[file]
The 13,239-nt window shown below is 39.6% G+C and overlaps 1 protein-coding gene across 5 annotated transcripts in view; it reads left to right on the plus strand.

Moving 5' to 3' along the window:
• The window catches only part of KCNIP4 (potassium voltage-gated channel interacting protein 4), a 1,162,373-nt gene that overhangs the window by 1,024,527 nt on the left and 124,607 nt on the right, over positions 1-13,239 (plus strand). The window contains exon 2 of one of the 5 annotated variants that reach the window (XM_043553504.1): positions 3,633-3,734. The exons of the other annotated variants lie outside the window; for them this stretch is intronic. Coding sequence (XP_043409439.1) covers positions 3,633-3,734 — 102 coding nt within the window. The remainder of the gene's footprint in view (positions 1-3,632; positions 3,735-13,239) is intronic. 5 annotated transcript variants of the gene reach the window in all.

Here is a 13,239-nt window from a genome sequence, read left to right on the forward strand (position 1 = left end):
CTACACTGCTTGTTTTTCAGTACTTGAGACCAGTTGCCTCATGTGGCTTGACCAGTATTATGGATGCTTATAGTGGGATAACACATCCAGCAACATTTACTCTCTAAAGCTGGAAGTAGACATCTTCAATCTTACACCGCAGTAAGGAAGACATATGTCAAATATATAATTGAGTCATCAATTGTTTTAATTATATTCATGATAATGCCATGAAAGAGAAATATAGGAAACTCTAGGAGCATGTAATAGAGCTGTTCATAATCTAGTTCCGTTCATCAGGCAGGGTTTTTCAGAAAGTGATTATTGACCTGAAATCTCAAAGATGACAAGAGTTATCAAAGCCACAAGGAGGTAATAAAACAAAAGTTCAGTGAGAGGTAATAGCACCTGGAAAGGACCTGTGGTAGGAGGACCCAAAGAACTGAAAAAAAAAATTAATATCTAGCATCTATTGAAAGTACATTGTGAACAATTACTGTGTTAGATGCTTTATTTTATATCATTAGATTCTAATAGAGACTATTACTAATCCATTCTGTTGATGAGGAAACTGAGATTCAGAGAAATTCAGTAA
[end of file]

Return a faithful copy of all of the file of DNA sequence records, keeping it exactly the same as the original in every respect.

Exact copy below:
The 13,239-nt window shown below is 39.6% G+C and overlaps 1 protein-coding gene across 5 annotated transcripts in view; it reads left to right on the plus strand.

Moving 5' to 3' along the window:
• The window catches only part of KCNIP4 (potassium voltage-gated channel interacting protein 4), a 1,162,373-nt gene that overhangs the window by 1,024,527 nt on the left and 124,607 nt on the right, over positions 1-13,239 (plus strand). The window contains exon 2 of one of the 5 annotated variants that reach the window (XM_043553504.1): positions 3,633-3,734. The exons of the other annotated variants lie outside the window; for them this stretch is intronic. Coding sequence (XP_043409439.1) covers positions 3,633-3,734 — 102 coding nt within the window. The remainder of the gene's footprint in view (positions 1-3,632; positions 3,735-13,239) is intronic. 5 annotated transcript variants of the gene reach the window in all.

Here is a 13,239-nt window from a genome sequence, read left to right on the forward strand (position 1 = left end):
CTACACTGCTTGTTTTTCAGTACTTGAGACCAGTTGCCTCATGTGGCTTGACCAGTATTATGGATGCTTATAGTGGGATAACACATCCAGCAACATTTACTCTCTAAAGCTGGAAGTAGACATCTTCAATCTTACACCGCAGTAAGGAAGACATATGTCAAATATATAATTGAGTCATCAATTGTTTTAATTATATTCATGATAATGCCATGAAAGAGAAATATAGGAAACTCTAGGAGCATGTAATAGAGCTGTTCATAATCTAGTTCCGTTCATCAGGCAGGGTTTTTCAGAAAGTGATTATTGACCTGAAATCTCAAAGATGACAAGAGTTATCAAAGCCACAAGGAGGTAATAAAACAAAAGTTCAGTGAGAGGTAATAGCACCTGGAAAGGACCTGTGGTAGGAGGACCCAAAGAACTGAAAAAAAAAATTAATATCTAGCATCTATTGAAAGTACATTGTGAACAATTACTGTGTTAGATGCTTTATTTTATATCATTAGATTCTAATAGAGACTATTACTAATCCATTCTGTTGATGAGGAAACTGAGATTCAGAGAAATTCAGTAA